Joburg Building Control : Only Noses Knows Laban's Woes
“My team and I will leave no stone unturned. We will search and sniff for corruption. Wherever and whenever we find it, rest assured we will flush it out without thinking twice. Our work begins now. I will appoint my mayoral committee within a week, and we will have to hit the ground running. All hands on deck. Time is not on our side. Five years is too little to deal with institutionalised corruption.” - Executive Mayor HP Mashaba, 22 August 2016.
Managers at Johannesburg's building control bureaucracy are likely to find themselves armpit deep in paperwork when Mayor Mashaba's anti corruption drive kicks into gear. Johannesburg's professional architects that have experienced and recorded discordant building control events over the last ten years will finally have the opportunity to present their evidence to an effective channel that may just have the teeth and the political will to bite into this festering cancer.
In his first day in office Mayor Mashaba called on the city's business leaders to inform his administration of the obstacles that they have faced under malfunctioning systems imposed on the city by his predecessors and to suggest ways in which this may be corrected for the benefit of all citizens and the city's economy. Architects would do well to heed his call.
Institutionalised corruption in Africa's built environment control sector has cost the lives of far too many Africans who trusted city governance to protect their lives and their investments within the built environment which they inhabited. Africa is a world leader in building collapses, informal settlements and slums; something that reflects poorly on the ability of Africa's architects, planners and engineers to exercise a high level of influence and oversight over the development of their own cities and human settlements.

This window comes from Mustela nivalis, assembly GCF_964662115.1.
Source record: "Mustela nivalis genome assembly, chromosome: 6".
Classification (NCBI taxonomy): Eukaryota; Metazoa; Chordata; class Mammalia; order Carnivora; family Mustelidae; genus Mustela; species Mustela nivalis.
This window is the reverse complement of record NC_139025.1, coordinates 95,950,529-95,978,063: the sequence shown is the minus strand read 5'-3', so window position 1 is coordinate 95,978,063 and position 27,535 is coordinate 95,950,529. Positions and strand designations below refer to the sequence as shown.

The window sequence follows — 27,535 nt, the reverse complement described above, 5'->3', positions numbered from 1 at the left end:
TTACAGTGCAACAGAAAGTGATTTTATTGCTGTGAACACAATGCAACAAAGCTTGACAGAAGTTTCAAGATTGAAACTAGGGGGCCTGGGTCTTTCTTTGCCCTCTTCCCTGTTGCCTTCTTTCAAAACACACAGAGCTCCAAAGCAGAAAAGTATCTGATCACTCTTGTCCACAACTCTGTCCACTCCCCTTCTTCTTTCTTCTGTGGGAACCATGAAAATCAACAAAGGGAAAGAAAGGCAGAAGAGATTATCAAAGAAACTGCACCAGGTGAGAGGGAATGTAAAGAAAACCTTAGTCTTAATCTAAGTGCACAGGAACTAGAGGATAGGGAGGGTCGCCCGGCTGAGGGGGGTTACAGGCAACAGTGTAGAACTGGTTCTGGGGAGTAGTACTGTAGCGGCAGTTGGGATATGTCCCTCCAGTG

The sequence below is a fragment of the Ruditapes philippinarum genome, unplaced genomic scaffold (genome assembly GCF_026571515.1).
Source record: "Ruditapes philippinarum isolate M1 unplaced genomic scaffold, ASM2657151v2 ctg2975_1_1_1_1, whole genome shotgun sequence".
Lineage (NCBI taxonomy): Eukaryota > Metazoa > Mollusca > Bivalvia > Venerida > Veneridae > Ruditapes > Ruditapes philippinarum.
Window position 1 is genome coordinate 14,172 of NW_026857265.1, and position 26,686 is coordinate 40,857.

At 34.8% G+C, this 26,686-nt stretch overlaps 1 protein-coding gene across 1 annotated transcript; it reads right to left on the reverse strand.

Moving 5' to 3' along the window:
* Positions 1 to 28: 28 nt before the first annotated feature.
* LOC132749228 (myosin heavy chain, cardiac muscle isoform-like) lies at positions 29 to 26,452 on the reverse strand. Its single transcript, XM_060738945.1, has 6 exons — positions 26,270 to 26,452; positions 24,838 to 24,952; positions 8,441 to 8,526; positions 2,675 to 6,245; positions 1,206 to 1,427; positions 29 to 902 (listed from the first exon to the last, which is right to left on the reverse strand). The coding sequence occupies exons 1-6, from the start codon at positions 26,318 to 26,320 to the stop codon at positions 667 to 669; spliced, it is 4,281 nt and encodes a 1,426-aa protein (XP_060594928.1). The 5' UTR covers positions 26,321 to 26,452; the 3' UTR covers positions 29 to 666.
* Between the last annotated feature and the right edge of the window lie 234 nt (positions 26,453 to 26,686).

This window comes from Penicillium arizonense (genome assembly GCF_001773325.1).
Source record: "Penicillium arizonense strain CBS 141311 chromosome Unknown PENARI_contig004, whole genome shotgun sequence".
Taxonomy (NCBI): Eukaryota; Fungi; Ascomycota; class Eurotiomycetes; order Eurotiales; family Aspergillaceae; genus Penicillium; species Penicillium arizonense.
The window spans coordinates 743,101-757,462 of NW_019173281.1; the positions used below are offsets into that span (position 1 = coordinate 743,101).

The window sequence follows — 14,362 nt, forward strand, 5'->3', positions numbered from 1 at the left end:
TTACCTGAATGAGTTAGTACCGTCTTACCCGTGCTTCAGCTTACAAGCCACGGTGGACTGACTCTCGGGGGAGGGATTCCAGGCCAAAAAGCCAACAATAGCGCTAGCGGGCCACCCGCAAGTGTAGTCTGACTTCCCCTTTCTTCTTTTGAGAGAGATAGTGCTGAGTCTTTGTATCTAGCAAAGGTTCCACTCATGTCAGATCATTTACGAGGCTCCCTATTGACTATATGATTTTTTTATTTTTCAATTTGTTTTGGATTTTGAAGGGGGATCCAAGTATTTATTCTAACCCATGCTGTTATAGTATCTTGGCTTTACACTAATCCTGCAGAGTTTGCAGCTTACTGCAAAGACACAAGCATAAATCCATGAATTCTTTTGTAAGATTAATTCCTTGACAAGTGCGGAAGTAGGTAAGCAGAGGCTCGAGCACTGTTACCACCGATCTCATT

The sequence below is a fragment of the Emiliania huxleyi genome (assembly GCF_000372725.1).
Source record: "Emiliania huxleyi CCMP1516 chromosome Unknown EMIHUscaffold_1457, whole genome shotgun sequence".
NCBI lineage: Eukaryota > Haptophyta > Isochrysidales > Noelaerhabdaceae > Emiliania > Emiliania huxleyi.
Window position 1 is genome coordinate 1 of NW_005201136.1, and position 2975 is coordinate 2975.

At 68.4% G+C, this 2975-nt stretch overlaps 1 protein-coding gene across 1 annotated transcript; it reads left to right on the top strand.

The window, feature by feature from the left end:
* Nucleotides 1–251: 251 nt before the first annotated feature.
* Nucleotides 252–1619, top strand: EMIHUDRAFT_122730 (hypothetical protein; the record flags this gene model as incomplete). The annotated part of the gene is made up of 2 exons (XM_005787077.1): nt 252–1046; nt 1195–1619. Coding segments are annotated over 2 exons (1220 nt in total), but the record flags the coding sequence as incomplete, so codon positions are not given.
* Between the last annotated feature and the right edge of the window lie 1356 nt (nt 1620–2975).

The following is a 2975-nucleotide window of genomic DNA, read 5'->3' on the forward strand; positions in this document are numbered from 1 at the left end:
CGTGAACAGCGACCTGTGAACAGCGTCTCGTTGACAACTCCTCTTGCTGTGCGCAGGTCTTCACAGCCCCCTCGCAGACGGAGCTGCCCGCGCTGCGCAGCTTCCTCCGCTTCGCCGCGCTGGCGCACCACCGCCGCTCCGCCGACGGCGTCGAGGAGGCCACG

A city that does not value its architects and planners is a city doomed to fail. A city without architects is like a hospital without doctors. The apparent moribund state of the Gauteng Institute for Architecture, GIfA, is testament to the City of Johannesburg's alienation of its most powerful urban development resource and the decimation of the collective morale of thousands of Johannesburg architects and building technologists.
There is a disconnect between Johannesburg's architects and the city's built environment control mechanisms that would benefit from official scrutiny by a fresh administration.
It is this disconnect that permits buildings that break numerous laws and regulations to be freely erected and occupied with official approval to the serious detriment of citizens, neighbourhoods, building occupants, property owners, investors and the urban fabric of the city.
It is this disconnect that allows corrupt practices to flourish at various levels of building control, hinders urban development and endangers the lives and livelihoods of those that inhabit the city.
It is a disconnect that places those least qualified in a position to dictate to those most qualified.
19, Henri Street